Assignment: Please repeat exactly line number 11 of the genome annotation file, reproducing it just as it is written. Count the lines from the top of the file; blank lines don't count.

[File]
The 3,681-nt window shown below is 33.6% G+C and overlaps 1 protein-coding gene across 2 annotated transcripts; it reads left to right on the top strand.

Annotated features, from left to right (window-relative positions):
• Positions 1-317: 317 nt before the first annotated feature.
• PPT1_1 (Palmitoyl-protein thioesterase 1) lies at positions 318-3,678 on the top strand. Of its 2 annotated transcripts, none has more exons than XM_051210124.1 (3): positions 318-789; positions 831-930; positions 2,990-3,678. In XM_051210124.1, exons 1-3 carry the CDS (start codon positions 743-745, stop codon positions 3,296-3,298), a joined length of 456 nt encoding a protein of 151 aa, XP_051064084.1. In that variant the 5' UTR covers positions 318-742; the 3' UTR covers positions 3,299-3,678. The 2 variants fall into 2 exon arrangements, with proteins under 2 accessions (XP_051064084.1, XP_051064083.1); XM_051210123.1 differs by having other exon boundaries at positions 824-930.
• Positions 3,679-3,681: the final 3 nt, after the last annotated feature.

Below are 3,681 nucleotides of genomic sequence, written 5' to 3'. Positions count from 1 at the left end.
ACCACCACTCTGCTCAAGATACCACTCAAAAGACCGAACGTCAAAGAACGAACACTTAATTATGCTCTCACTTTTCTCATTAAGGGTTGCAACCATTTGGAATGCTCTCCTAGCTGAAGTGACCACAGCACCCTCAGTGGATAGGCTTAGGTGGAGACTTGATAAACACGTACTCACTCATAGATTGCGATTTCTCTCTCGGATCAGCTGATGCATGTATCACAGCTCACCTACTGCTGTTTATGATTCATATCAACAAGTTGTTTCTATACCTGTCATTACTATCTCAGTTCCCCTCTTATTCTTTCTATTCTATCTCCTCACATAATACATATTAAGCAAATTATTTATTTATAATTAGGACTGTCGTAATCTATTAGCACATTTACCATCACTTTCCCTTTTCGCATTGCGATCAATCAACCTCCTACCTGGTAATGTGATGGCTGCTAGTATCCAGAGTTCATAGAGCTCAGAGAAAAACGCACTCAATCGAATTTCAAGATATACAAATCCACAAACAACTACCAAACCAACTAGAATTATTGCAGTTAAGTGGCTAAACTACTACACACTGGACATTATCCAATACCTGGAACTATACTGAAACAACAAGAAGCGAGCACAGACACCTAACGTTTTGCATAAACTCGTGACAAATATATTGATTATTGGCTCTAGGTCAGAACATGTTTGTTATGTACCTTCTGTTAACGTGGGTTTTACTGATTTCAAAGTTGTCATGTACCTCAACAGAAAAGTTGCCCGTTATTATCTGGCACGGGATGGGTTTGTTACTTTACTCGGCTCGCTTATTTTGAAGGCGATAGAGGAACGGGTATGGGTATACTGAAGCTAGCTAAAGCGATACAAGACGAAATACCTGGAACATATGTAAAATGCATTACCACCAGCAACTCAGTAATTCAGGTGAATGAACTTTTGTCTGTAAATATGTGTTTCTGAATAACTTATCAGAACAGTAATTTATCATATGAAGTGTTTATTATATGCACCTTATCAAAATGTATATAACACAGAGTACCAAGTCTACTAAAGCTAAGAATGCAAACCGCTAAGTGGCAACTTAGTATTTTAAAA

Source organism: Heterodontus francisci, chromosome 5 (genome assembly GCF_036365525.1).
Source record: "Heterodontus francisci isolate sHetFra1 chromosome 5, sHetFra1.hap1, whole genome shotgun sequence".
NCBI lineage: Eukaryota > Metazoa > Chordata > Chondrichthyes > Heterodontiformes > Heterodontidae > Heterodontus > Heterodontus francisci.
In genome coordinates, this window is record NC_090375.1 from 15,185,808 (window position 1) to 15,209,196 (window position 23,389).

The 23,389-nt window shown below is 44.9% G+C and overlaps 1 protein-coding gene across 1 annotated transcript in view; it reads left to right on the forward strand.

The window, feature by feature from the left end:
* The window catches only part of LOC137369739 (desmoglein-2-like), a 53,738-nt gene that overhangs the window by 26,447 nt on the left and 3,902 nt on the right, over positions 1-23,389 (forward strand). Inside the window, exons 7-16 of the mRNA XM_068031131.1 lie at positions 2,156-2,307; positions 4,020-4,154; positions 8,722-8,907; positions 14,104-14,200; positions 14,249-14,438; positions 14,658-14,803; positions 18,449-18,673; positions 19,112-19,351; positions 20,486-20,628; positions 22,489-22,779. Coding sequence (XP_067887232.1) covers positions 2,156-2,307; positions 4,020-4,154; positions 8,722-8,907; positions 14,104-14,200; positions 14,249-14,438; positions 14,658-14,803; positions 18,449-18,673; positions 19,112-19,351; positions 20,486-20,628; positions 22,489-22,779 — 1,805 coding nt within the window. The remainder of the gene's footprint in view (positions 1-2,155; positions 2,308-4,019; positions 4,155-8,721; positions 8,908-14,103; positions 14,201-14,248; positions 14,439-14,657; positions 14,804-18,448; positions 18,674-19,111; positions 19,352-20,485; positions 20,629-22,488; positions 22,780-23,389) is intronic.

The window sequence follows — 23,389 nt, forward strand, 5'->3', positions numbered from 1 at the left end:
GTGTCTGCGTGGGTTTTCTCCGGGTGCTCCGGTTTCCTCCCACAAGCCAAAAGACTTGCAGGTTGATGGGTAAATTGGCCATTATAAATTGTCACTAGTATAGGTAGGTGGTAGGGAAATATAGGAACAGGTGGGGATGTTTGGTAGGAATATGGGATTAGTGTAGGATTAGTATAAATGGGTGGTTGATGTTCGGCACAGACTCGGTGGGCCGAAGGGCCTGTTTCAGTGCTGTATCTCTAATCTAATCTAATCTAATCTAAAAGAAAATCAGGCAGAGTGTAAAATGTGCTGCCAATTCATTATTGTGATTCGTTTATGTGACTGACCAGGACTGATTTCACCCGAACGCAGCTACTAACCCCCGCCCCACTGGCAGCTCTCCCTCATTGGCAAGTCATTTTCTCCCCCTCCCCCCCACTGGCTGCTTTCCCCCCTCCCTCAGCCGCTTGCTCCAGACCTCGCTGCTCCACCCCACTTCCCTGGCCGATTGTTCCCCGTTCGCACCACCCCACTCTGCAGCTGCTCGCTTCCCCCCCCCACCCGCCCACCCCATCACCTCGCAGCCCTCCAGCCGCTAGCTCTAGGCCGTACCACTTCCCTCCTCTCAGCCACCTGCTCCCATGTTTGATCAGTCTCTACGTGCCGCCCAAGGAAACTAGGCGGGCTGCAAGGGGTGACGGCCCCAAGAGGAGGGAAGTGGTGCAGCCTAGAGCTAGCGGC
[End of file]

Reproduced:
In genome coordinates, this window is record NC_090375.1 from 15,185,808 (window position 1) to 15,209,196 (window position 23,389).